Union chiefs warn of 'autumn of discontent' in wake of strike
Trade union leaders warned that yesterday's strike by teachers and civil servants would be followed by an "autumn of discontent" across the public sector unless the Government retreats over plans to cut their pensions.
The unions also turned their fire on Ed Miliband after he criticised the 24-hour strike which disrupted more than 11,000 schools and forced many parents to make emergency childcare arrangements.
Mary Bousted, general secretary of the Association of Teachers and Lecturers (ATL), won the biggest cheer at a Westminster rally when she said: "The response of Ed Miliband has been a disgrace - he should be ashamed. If our strike is a mistake, what has he done to oppose this devastating attack on our pensions? If the Opposition will not defend our pensions, we will."
Protests were staged in about 80 towns and cities. After a march by 20,000 protesters in London, 37 people were arrested for offences including possession of drugs, criminal damage, breach of the peace and an alleged breach of a by-law at Trafalgar Square. One police officer and six members of the public were injured but Scotland Yard said scenes had been "largely peaceful".
Downing Street said essential services were maintained, with only a "minimal impact" on services such as courts, 999 calls, passport controls and job centres.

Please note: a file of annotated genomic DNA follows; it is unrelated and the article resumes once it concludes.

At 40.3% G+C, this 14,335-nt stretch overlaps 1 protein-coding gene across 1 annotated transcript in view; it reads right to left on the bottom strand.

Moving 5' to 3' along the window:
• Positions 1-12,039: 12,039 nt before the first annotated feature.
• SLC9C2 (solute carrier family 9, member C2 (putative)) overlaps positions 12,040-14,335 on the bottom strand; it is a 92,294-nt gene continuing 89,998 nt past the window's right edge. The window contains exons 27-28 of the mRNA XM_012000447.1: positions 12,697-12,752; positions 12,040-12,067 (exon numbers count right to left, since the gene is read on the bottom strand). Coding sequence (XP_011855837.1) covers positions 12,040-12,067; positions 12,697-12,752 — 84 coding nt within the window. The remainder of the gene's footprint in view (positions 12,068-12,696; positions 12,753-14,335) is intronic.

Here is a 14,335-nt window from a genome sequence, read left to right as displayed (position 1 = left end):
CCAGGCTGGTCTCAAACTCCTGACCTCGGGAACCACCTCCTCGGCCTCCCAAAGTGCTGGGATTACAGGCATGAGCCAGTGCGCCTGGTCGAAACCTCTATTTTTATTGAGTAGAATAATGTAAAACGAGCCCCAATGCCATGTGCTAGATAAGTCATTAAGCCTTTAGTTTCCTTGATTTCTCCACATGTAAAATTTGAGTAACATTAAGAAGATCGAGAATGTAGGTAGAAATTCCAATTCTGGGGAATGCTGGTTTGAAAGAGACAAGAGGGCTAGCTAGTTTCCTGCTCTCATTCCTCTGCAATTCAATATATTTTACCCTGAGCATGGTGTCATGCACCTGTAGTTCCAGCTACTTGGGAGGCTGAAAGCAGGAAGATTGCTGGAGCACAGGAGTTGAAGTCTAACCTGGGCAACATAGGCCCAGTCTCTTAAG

The Government said 105,890 civil servants walked out, meaning that 80% of the Civil Service worked normally.
The Public and Commercial Services Union (PCS) insisted the figure was double that in its biggest-ever strike.
The Department of Education said 11,114 of the 21,500 state schools in England were affected, with 5,679 shut and another 4,999 partially closed. Some 201 academies and city technology colleges were also shut, while 235 remained partially open.
Both the ATL and the National Union of Teachers said the figure was a lot higher, with 85% of schools disrupted.
Mark Serwotka, the PCS general secretary, warned that the ranks of the strikers would grow to four million by the autumn unless ministers backed down. He said the action would be "much much bigger and will involve more unions". what now?
The Treasury wants a deal with unions by November so that higher contribution rates, smaller pensions and a later retirement date can start to be introduced from next April. Hardline unions plan to build up the pressure during the TUC and Labour conferences in September and the Conservative conference the following month.